Falafel Recipe



Who does not love a falafel? These fried chickpea fritters are served along with houmous, salad and pitta bread.

I first ate a falafel in Brussels in 2003. We had gone to Brussels for our first wedding anniversary. It was cold and wet, and we could not find many vegetarian places to eat. We came across a small stall opposite the main train station selling freshly fried falafel piled in a warm pitta with oodles of salad.

The falafels were crispy on the outside and hot and fluffy inside with a fresh taste of parsley and garlic. Oh! The salad to go with it was to die for. They had soo many varieties of salad and you could pick and choose whatever you want to fill in your pitta. They had a spicy onion (I know it is not traditional) but it went really well with the falafel. Since, then it has been one of my favorite dishes. I happened to eat it again when we went to Cairo and I knew I was in love.

My favourite way to make a falafel pita is to start with a layer of houmous deep inside the pocket, then add the falafel, lettuce, tomatoes, and pickles. Be creative with it!

Serve this perfect crispy falafel with homemade Houmous, Pita bread or with Lebanese Feta Man’oushe, Lebanese Batata Harra, Beer Battered Onion Rings, Labneh with Roasted Tomatoes, and Lebanese Zaatar Man’oushe.


1 cup dried chickpea
1 roughly chopped onion
30 gram chopped fresh parsley
30 gram chopped fresh coriander leaves
15 gram fresh mint leaves
2-3 cloves garlic
Salt to taste
1 teaspoon cumin seeds
1 teaspoon coriander seeds
1/2 teaspoon cayenne pepper
oil for frying



Wash the chickpeas and soak them in 3-4 cups of water overnight. They will double in size as they soak.


Dry roast cumin and coriander seeds on low heat until slightly brown and finely crush them in a pestle and mortar.


Drain the soaked chickpeas and pour them into a food processor along with the chopped onion, garlic, parsley, mint, and coriander.  Pulse all ingredients together until the mixture is a texture of couscous.

Empty it in a bowl and add the cumin, coriander powder, cayenne pepper and mix well. Refrigerate it for 1-2 hours.


After 1-2 hours, add salt and bicarbonate of soda to the mixture and mix it all together.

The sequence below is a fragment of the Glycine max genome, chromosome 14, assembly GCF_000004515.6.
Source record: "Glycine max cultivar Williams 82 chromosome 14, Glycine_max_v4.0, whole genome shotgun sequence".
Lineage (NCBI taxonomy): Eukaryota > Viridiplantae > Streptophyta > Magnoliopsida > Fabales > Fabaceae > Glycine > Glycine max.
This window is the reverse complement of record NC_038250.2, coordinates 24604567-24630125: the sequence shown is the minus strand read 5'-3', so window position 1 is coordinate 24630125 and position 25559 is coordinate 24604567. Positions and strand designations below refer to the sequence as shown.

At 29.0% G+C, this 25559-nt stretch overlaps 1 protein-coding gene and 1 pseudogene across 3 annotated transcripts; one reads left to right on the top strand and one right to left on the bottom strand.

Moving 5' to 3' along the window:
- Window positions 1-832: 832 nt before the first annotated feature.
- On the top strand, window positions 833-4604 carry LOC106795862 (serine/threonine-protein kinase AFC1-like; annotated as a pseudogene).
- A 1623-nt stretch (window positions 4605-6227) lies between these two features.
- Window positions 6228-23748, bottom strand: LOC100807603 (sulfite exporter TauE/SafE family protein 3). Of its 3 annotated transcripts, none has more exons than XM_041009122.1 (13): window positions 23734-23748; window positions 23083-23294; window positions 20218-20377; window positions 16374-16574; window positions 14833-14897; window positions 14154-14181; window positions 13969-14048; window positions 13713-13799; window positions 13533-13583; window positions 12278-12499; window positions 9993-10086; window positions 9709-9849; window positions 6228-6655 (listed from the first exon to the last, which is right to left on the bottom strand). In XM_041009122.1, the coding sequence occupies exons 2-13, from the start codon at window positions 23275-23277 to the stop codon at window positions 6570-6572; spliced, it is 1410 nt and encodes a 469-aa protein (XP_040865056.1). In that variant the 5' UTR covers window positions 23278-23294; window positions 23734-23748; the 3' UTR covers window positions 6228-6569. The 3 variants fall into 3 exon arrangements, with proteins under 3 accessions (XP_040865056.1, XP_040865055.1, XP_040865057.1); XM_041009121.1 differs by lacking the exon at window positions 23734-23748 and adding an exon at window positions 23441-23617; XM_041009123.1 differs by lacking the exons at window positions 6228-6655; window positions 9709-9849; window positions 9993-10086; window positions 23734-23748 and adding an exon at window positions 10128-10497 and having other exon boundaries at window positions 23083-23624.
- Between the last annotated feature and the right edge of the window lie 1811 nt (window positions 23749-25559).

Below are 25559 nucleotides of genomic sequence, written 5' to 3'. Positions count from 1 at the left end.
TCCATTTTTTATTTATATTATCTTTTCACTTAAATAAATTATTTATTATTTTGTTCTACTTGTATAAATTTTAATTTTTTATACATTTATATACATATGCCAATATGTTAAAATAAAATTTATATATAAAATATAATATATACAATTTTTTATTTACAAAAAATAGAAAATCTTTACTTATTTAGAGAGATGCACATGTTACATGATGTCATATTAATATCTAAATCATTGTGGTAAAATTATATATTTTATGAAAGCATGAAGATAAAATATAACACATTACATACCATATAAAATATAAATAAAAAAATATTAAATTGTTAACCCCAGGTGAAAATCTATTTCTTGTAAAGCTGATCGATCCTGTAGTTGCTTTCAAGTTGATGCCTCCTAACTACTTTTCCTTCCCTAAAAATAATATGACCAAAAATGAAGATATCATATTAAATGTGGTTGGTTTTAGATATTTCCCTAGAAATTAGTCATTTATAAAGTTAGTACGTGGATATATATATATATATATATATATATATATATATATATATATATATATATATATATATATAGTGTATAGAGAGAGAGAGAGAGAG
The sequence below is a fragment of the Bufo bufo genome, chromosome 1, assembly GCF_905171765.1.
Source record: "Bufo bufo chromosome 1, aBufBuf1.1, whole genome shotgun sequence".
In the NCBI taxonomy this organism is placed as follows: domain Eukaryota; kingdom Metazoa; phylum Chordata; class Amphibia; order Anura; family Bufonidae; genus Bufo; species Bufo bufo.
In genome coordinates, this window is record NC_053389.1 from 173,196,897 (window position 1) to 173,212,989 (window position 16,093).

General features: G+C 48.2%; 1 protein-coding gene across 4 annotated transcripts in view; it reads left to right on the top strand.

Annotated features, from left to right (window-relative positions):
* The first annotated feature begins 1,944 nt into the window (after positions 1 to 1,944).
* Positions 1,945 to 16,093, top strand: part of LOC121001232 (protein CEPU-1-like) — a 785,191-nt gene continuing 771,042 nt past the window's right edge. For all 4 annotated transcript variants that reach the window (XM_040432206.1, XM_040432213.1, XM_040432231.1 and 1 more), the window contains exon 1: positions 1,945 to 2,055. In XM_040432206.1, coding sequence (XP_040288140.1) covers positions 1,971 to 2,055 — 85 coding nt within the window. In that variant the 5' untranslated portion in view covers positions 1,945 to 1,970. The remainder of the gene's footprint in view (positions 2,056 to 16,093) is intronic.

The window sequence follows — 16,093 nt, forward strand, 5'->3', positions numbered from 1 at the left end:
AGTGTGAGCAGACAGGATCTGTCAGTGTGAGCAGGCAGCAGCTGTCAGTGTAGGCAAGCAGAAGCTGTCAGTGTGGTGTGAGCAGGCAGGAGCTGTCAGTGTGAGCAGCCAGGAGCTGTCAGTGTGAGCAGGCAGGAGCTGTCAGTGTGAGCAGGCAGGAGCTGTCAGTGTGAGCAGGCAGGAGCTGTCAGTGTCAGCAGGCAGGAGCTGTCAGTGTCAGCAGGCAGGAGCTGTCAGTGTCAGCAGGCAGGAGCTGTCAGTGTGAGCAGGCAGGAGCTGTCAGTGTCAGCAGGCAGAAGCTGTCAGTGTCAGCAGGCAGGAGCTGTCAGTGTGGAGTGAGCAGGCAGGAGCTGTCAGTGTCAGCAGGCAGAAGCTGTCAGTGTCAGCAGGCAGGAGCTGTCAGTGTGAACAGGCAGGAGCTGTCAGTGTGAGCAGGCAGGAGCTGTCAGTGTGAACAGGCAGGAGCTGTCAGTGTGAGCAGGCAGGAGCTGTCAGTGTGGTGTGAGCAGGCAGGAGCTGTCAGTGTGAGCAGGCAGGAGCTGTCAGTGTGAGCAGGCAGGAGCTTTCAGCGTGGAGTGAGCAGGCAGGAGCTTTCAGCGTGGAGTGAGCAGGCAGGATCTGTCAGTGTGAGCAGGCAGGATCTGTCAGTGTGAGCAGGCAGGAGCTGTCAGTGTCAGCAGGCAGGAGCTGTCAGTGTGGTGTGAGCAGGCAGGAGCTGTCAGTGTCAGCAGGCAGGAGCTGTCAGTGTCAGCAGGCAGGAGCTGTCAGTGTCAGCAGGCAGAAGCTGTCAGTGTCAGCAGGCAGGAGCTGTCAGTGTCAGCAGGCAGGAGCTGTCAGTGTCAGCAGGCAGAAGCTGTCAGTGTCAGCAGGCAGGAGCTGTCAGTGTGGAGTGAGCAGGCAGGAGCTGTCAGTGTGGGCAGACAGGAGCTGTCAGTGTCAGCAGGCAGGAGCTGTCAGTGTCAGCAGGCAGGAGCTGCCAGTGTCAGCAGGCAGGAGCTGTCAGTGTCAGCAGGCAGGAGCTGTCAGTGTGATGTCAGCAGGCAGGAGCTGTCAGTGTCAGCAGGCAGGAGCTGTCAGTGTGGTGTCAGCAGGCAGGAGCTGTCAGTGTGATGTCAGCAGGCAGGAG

Heat oil for frying on medium heat. To check if oil is ready for frying, add a little bit of the falafel mixture to the hot oil. If it sizzles at once, that means the oil is ready for frying.

Form falafel mixture into round balls using wet hands or a falafel scoop. I usually use about 3 teaspoons of mixture per falafel. You can make them smaller or larger depending on your personal preference. Fry the falafels in batches of 5-6 at a time till golden brown on both sides.  It usually takes me 5-6 minutes to fry each batch

Once the falafels are fried, remove them from the oil using a slotted spoon and let them drain on absorbent paper.

Serve the falafels fresh and hot.

Tips & Variations

  1. Soak the dried chickpeas overnight. Do not use canned chickpeas as they are too tender and contain too much moisture to achieve the right consistency of a falafel.
  2. If you cannot soak chickpeas overnight, then soak them for at least 6-8 hours.
    Do not cook the chickpeas because this will result in a mushier and denser falafel.
  3. Try to buy a fresh packet of chickpeas as if the chickpeas are too old, then it might lead to hard falafels.
  4. You can also use half chickpeas and half fava beans to give it a different texture. Soak the fava beans overnight same as chickpeas.
  5. You can be creative with the herbs and add more parsley if you wish. Sometimes, I add a little bit of dill to give a different taste to the falafel.
  6. Always use fresh herbs while making falafel. Dried herbs will not give the same flavour as fresh herbs.
  7. I always use the ‘pulse’ button on my food processor while making the mixture as I feel I am more in control of how much I need to grind. If you grind too much, then the mixture turns into a paste and the falafel will be denser. You want the mixture to hold together and be damp and slightly mushy.
  8. If your falafel is too hard or too crunchy on the outside that means that the mixture was not processed enough in the food processor.
  9. While shaping the falafel use gentle hands as if you press it too hard the falafel will become denser.
  10. Wet hands help in shaping the falafel. I always keep a bowl of water ready when I fry falafel as it is easy to wet hands.
  11. Fry them fresh before serving. They need to be eaten freshly fried.
  12. Sesame seeds falafel- After forming the balls, dip them in sesame seeds prior to frying. This will make the falafel coating crunchier and give it a slightly nutty flavor.
  13. Bicarbonate helps to lighten up the texture inside of the falafel balls and hence making them fluffy. It is added just before frying.
  14. If the balls do not hold together, place the mixture back in the processor again and continue processing to make it mushier. Keep in mind that the balls will be delicate at first; if you can get them into the hot oil, they will bind together and stick. If they still do not hold together, you can try adding 2-3 tablespoons of flour or chickpea flour to the mixture.
  15. Before frying my first batch of falafel, I always fry a test one. If the oil is at the right temperature, it will take 2-3 minutes per side to brown (5-6 minutes total). If it browns faster than that, your oil is too hot, and your falafels will not be fully cooked in the center. Cool the oil down slightly and try again.

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